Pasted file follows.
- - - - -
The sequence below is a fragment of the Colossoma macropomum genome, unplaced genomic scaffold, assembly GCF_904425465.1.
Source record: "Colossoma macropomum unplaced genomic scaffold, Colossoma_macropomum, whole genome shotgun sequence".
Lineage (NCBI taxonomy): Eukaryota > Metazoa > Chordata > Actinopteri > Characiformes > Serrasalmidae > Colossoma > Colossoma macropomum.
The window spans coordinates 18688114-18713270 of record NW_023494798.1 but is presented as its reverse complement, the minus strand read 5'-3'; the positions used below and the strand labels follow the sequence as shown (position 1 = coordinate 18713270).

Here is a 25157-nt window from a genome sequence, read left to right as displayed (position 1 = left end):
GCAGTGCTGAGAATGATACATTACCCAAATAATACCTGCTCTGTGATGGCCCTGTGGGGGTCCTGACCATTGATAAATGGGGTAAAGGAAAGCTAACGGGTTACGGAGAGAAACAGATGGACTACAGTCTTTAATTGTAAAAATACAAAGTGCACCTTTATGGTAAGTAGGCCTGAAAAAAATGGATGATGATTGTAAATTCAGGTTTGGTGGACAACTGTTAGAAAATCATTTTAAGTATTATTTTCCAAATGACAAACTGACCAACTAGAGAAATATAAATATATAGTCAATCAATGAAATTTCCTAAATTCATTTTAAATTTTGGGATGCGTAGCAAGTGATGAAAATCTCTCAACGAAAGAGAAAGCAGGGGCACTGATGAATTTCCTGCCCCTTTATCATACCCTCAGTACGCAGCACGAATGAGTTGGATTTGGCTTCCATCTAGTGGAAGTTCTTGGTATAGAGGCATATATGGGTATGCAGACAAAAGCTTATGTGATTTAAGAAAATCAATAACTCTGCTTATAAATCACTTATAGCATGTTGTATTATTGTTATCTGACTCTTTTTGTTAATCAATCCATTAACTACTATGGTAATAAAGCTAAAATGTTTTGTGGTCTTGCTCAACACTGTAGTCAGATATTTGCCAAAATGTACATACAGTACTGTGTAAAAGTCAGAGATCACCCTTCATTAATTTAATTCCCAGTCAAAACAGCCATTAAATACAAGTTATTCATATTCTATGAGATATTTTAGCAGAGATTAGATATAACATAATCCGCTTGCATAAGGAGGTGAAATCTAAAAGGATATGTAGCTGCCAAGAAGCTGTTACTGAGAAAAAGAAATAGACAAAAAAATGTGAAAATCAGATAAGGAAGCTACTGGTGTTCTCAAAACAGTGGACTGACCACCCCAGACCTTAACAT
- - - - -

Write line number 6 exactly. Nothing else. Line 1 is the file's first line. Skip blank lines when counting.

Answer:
GCAGTGCTGAGAATGATACATTACCCAAATAATACCTGCTCTGTGATGGCCCTGTGGGGGTCCTGACCATTGATAAATGGGGTAAAGGAAAGCTAACGGGTTACGGAGAGAAACAGATGGACTACAGTCTTTAATTGTAAAAATACAAAGTGCACCTTTATGGTAAGTAGGCCTGAAAAAAATGGATGATGATTGTAAATTCAGGTTTGGTGGACAACTGTTAGAAAATCATTTTAAGTATTATTTTCCAAATGACAAACTGACCAACTAGAGAAATATAAATATATAGTCAATCAATGAAATTTCCTAAATTCATTTTAAATTTTGGGATGCGTAGCAAGTGATGAAAATCTCTCAACGAAAGAGAAAGCAGGGGCACTGATGAATTTCCTGCCCCTTTATCATACCCTCAGTACGCAGCACGAATGAGTTGGATTTGGCTTCCATCTAGTGGAAGTTCTTGGTATAGAGGCATATATGGGTATGCAGACAAAAGCTTATGTGATTTAAGAAAATCAATAACTCTGCTTATAAATCACTTATAGCATGTTGTATTATTGTTATCTGACTCTTTTTGTTAATCAATCCATTAACTACTATGGTAATAAAGCTAAAATGTTTTGTGGTCTTGCTCAACACTGTAGTCAGATATTTGCCAAAATGTACATACAGTACTGTGTAAAAGTCAGAGATCACCCTTCATTAATTTAATTCCCAGTCAAAACAGCCATTAAATACAAGTTATTCATATTCTATGAGATATTTTAGCAGAGATTAGATATAACATAATCCGCTTGCATAAGGAGGTGAAATCTAAAAGGATATGTAGCTGCCAAGAAGCTGTTACTGAGAAAAAGAAATAGACAAAAAAATGTGAAAATCAGATAAGGAAGCTACTGGTGTTCTCAAAACAGTGGACTGACCACCCCAGACCTTAACAT